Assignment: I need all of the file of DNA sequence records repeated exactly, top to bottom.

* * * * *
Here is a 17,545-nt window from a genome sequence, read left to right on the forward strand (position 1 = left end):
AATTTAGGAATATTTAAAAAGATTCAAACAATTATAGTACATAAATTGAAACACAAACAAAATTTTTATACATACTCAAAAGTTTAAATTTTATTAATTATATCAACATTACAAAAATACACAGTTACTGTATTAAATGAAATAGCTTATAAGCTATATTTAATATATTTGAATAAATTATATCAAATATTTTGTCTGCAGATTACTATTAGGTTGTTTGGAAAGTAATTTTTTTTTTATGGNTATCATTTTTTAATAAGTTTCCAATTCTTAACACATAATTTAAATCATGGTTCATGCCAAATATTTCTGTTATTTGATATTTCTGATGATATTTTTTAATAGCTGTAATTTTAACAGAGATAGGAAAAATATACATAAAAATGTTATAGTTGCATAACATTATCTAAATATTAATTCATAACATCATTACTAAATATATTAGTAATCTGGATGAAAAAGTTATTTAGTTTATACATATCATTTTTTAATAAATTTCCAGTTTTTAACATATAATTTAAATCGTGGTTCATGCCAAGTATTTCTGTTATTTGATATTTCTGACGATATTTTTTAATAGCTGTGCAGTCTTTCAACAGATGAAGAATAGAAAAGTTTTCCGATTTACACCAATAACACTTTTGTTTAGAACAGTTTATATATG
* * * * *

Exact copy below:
Here is a 17,545-nt window from a genome sequence, read left to right on the forward strand (position 1 = left end):
AATTTAGGAATATTTAAAAAGATTCAAACAATTATAGTACATAAATTGAAACACAAACAAAATTTTTATACATACTCAAAAGTTTAAATTTTATTAATTATATCAACATTACAAAAATACACAGTTACTGTATTAAATGAAATAGCTTATAAGCTATATTTAATATATTTGAATAAATTATATCAAATATTTTGTCTGCAGATTACTATTAGGTTGTTTGGAAAGTAATTTTTTTTTTATGGNTATCATTTTTTAATAAGTTTCCAATTCTTAACACATAATTTAAATCATGGTTCATGCCAAATATTTCTGTTATTTGATATTTCTGATGATATTTTTTAATAGCTGTAATTTTAACAGAGATAGGAAAAATATACATAAAAATGTTATAGTTGCATAACATTATCTAAATATTAATTCATAACATCATTACTAAATATATTAGTAATCTGGATGAAAAAGTTATTTAGTTTATACATATCATTTTTTAATAAATTTCCAGTTTTTAACATATAATTTAAATCGTGGTTCATGCCAAGTATTTCTGTTATTTGATATTTCTGACGATATTTTTTAATAGCTGTGCAGTCTTTCAACAGATGAAGAATAGAAAAGTTTTCCGATTTACACCAATAACACTTTTGTTTAGAACAGTTTATATATG